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The Burden of Debt: Impacting GME

mbMaya A. Babu, MD, MBA (left)
Neurosurgical Resident, Mayo Clinic
Vice-Chair, CSNS Communications and Education Committee
Rochester, MN

William Metcalf-Doetsch, MD (right)
Neurosurgical Resident,
Chicago, IL

Like all higher education, completion of medical school comes with a hefty price tag and likely significant post-graduation debt. This issue has been the focus of the (AMA) for more than a decade as the amounts owed climb to crisis levels. National media outlets, including the New York Times, The Hill and the Wall Street Journal, have increasingly shined a spotlight on this problem as well. Consider the facts.

Medical student debt continues to be a significant burden for residents in their postgraduate medical training across specialties and even extending beyond graduation from residency trainings. To get up-to-date data on this important topic, Medscape recently surveyed more than 1,700 residents in 24 specialties as part of a 2015 online survey. All participants were currently enrolled in a US residency program. Notable findings include:


Critical care residents ranked highest in salary ($62,000) in 2015, earning more than internal medicine and family medicine, who earned the least ($53,000). The average resident received $52,000 in the first year, with salaries increasing to a high of $66,000 by the seventh year. The largest increase was between year six and year seven.

Several strategies to address the issue of mounting medical student debt have been proposed. The Association of American Medical Colleges (AAMC) maintains a list of 68 state and regional programs for loan repayment and forgiveness for students and residents. For example, the New Jersey chapter of the American College of Surgeons has developed a novel method of offering scholarship support up to $10,000. Another innovative program creates a pathway for medical student loan forgiveness through a partnership between industry (local banks, businesses) and hospitals in underserved parts of the state. In several other regions, hospitals commit to loan forgiveness up to a certain amount assuming that a newly employed surgeon remains on staff for a period of time of time. The diversity of models in existence helps meet specific regional needs.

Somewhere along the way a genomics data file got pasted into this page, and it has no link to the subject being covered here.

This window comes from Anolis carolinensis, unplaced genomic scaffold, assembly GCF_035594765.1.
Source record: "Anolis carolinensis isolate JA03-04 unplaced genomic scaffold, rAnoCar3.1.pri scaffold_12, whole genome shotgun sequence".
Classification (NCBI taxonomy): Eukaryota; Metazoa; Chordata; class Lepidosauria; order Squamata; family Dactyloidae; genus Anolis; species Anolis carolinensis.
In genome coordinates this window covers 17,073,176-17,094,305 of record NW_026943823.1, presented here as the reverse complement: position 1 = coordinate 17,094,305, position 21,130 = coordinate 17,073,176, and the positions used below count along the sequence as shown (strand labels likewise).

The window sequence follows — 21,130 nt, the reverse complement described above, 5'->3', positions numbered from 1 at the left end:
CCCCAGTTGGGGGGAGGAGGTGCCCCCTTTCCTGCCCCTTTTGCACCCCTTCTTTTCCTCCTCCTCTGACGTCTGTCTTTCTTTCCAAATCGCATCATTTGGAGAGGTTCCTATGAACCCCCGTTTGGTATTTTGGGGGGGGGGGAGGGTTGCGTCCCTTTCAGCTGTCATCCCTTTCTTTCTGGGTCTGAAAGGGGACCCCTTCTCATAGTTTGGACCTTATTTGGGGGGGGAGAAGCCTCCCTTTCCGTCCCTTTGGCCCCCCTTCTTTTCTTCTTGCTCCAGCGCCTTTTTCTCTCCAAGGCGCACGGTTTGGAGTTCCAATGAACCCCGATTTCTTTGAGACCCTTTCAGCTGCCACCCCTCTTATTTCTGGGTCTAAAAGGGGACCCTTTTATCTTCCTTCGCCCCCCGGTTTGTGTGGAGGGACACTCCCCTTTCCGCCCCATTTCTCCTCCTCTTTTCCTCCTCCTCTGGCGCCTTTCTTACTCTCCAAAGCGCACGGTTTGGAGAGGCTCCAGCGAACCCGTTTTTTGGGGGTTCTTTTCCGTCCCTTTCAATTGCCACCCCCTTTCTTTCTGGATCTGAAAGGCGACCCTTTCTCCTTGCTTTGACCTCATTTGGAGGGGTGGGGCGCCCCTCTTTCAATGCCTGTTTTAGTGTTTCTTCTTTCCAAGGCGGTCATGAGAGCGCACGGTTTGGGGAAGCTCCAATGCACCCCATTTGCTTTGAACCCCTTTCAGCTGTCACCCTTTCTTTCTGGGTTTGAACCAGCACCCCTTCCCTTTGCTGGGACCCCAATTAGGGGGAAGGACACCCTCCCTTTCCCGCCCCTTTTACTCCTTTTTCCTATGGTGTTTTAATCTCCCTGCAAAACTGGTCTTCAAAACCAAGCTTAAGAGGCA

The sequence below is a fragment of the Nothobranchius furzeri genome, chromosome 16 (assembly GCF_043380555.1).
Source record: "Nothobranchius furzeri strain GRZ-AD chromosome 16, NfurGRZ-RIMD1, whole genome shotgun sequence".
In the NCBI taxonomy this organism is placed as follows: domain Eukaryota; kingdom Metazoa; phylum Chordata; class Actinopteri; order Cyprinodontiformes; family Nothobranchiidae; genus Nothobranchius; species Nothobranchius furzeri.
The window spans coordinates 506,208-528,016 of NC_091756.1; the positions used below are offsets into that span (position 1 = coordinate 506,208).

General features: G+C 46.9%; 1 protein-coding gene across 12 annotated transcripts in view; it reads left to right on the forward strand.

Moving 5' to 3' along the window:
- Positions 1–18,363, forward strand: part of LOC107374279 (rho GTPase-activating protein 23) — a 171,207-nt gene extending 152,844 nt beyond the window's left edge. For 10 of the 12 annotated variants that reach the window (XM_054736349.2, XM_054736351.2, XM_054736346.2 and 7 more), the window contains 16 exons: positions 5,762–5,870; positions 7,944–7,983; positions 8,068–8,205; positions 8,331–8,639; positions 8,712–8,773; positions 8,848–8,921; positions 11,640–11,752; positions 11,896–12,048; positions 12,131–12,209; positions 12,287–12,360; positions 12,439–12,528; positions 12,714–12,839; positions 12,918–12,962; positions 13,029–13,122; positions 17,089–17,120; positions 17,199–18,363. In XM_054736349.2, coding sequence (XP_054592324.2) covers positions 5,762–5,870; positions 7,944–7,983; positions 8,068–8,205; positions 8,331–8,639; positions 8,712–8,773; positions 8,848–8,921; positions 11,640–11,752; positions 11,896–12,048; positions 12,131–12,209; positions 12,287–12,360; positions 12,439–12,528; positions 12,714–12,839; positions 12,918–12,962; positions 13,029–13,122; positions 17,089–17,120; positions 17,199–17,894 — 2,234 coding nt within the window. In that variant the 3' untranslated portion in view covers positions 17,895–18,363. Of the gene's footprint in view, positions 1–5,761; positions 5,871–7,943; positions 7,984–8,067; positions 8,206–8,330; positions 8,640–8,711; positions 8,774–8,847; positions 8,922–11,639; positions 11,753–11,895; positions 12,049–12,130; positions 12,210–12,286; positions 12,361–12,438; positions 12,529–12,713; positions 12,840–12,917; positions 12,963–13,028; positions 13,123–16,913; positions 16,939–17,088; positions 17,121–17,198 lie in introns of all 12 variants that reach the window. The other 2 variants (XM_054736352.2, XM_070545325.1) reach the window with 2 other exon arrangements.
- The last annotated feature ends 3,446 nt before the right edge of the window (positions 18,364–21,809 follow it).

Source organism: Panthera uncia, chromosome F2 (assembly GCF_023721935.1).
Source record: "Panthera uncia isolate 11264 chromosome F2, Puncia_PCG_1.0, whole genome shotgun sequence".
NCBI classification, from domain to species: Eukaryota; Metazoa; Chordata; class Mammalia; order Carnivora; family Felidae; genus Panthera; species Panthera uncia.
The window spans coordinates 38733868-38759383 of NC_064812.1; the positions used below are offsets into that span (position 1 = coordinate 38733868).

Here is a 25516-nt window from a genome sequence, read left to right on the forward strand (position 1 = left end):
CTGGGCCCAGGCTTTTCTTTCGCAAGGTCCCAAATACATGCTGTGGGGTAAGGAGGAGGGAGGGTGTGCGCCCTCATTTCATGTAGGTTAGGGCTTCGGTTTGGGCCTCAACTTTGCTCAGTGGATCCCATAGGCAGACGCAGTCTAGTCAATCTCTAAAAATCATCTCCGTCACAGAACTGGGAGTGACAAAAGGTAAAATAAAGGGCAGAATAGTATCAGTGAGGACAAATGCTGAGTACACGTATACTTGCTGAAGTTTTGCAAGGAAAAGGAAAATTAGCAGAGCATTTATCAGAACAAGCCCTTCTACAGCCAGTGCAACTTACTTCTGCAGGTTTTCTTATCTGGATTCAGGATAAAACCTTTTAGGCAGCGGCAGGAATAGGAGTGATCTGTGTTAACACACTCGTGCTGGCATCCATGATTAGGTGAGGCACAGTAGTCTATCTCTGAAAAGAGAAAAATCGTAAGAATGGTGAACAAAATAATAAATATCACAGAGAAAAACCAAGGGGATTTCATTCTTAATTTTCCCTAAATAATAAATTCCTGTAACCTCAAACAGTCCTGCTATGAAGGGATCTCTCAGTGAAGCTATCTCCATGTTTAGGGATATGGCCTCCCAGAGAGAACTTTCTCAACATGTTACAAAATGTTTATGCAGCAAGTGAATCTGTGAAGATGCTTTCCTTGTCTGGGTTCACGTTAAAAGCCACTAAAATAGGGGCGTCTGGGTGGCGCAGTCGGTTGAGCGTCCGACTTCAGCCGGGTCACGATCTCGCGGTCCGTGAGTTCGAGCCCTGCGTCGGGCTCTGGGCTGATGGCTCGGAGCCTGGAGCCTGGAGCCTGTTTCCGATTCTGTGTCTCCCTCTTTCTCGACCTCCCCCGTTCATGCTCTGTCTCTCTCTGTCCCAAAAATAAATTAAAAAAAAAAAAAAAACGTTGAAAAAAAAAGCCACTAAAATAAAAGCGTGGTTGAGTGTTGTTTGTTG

deIn addition to these programs, current students and residents can benefit from several different methods to manage existing debt. Residents can qualify for a number of different repayment options, including standard repayment, graduated repayment plans, or more flexible income-based repayment, which can help a young physician when making budgetary decisions on a limited salary. For surgeons, the newer Income-Based Repayment Plan (IBR) can offer some an attractive option, by capping repayment at 10-15 percent of monthly income. Furthermore, if for 10 years of that repayment a physician works for an approved government or non-for-profit sector program, the entire rest of the loan may qualify for forgiveness. For a surgical resident who spends five to nine years or more in training, this allows a reasonable option for eliminating debt by the time one enters practice. Working residents can also qualify for forbearance and continue to defer making payments until such time as they complete GME training and enter practice. Refinancing student loans can also help alleviate sometimes lofty graduate student loan interest rates, although this may limit other perhaps more flexible repayment options.

Another opportunity to curtail the impact of medical school debt may also exist. When young surgeons negotiate with a hospital or practice for employment, they should be encouraged to discuss student debt relief, perhaps contingent upon staying with the group for several years. Teaching young surgeons how to better navigate contract negotiations, could offer another sustainable strategy to reduce the burdens of medical student debt.

Neurosurgery, along with all of medicine, wants to attract the best and the brightest to the profession. Only this will ensure the highest quality of patient care as well as ongoing innovation, research and progress forward for our health care system. The rapidly growing level of medical school debt has the real potential to interfere with this. Strong consideration of sound policy to address this should be one of the priorities now and for the foreseeable future.

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